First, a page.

Open Source Insider

Jan 4 2012   9:09AM GMT

Mozilla overhauls for version 2.0 of public licence

Adrian Bridgwater Adrian Bridgwater Profile: Adrian Bridgwater

Tags:
copyright
Firefox
mozilla
Open source
Patents

The Mozilla Project team has emerged from a full service and oil change with an updated version 2.0 public license for the new year.

The new Mozilla Public Licence (MPL) 2.0 is the first major revamp in over a decade and is hoped to last another 10 years. With it comes support for the Apache and GPL open source licences to make “code reuse and redistribution easier”.

Patent protection and modernisation to reflect recent changes in copyright law have been addressed. The MPL 2.0 has also been polished to “incorporate feedback from lawyers outside the United States on issues of applicability in non-US jurisdictions”.

Mozilla states that the MPL is used for much of its code, including Firefox and Thunderbird — it also enjoys some third party usage by independent software application developers and organisations.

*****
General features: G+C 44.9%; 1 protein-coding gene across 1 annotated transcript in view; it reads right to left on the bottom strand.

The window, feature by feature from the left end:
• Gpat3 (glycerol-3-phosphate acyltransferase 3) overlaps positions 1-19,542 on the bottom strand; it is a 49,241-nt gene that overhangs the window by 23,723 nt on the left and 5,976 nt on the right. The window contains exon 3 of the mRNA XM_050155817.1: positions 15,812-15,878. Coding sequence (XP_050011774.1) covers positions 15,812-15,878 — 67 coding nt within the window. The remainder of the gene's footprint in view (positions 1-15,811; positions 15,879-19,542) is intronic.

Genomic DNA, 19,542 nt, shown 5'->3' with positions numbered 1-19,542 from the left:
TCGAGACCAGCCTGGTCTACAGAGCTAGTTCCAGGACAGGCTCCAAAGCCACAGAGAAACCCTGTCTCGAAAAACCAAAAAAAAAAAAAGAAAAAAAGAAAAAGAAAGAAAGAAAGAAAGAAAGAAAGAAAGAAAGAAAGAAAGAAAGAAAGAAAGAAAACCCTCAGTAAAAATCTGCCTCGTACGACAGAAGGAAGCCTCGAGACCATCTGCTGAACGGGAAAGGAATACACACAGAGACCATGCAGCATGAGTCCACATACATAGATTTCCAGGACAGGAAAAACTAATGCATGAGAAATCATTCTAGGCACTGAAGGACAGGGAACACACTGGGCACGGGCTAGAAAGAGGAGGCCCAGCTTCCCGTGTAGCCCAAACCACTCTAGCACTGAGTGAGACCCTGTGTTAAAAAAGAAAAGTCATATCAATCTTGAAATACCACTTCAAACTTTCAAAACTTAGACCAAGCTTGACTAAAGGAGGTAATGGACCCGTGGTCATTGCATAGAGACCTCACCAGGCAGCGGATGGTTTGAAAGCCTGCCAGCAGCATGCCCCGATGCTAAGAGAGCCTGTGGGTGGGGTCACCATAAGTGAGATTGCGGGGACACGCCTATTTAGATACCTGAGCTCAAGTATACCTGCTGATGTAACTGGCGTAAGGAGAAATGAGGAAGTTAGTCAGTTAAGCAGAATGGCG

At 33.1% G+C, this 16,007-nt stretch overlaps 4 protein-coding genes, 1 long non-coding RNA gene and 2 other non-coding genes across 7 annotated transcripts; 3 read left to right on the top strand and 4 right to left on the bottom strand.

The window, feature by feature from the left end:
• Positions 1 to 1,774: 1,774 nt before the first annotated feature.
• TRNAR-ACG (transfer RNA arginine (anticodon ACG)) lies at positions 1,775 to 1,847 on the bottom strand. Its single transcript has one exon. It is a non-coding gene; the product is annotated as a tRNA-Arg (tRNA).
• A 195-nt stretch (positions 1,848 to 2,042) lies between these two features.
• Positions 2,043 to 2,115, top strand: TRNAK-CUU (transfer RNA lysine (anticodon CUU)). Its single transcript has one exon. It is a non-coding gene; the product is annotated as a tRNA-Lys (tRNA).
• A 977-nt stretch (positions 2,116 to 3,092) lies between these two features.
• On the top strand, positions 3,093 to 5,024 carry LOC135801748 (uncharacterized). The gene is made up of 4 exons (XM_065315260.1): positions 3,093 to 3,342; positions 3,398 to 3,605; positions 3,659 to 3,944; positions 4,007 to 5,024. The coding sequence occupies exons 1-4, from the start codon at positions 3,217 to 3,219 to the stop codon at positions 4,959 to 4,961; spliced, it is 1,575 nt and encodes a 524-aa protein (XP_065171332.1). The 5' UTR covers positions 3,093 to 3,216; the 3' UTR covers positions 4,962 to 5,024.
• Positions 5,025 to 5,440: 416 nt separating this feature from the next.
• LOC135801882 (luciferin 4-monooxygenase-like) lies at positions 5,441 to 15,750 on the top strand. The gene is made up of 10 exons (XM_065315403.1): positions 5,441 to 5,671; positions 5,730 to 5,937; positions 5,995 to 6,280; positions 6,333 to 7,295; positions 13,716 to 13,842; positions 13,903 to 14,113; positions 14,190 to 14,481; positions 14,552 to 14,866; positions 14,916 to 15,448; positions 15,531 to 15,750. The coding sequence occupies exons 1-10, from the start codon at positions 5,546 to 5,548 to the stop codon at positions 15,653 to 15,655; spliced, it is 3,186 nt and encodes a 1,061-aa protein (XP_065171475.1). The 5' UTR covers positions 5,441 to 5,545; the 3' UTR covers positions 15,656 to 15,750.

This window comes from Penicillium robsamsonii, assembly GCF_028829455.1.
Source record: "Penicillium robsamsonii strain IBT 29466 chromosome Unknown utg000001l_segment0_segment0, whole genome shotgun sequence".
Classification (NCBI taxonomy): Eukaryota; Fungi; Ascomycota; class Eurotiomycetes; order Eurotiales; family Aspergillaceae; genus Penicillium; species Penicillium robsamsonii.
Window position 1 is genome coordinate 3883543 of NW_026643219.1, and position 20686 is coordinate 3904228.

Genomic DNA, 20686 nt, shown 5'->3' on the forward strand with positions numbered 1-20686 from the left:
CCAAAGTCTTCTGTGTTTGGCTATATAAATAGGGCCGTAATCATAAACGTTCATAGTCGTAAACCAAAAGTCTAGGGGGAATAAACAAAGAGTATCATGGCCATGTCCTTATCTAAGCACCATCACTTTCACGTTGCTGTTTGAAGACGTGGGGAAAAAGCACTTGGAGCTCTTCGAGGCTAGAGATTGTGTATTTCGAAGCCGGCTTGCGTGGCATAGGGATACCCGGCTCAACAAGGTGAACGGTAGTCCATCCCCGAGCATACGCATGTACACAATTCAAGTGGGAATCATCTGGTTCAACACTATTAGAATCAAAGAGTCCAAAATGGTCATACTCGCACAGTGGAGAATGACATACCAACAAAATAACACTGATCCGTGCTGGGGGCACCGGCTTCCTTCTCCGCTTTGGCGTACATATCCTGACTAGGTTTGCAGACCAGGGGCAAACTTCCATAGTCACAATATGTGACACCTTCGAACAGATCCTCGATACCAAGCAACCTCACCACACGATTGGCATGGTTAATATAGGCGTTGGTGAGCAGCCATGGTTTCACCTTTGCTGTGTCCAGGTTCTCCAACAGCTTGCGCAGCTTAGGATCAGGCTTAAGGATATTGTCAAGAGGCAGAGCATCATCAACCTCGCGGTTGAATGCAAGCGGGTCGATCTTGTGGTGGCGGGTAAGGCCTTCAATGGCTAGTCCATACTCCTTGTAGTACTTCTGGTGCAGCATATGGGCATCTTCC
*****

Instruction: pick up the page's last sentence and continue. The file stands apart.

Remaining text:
The Lizard Wrangler Mozilla blog stated yesterday that, “Version 2.0 is similar in spirit to the previous versions, but shorter, better, and more compatible with other Free Software and Open Source Licenses.”

The Free Software Foundation has reportedly helped Mozilla tune for GPL compatibility and the team has also worked with the Open Source Initiative for “assistance with compatibility and their ultimate certification of the MPL”.

Mozilla PL.png

Mozilla also points to the following new features:

• It is simpler and shorter, using the past 10 years of in-practice application of the license to help better understand what is and isn’t necessary in an open source license.

• It provides patent protections for contributors more in line with those of other open source licenses, and allows an entire community of contributors to protect any contributor if they are sued.

Version 2.0 also sits apart from previous versions in that it now calls for a “five peer review system” of any submitted code rather than submissions being directed to a single software engineer with specific expertise.

It appears then that in short, Mozilla has opened up to greater international compatibility and global open source community contribution best practice.

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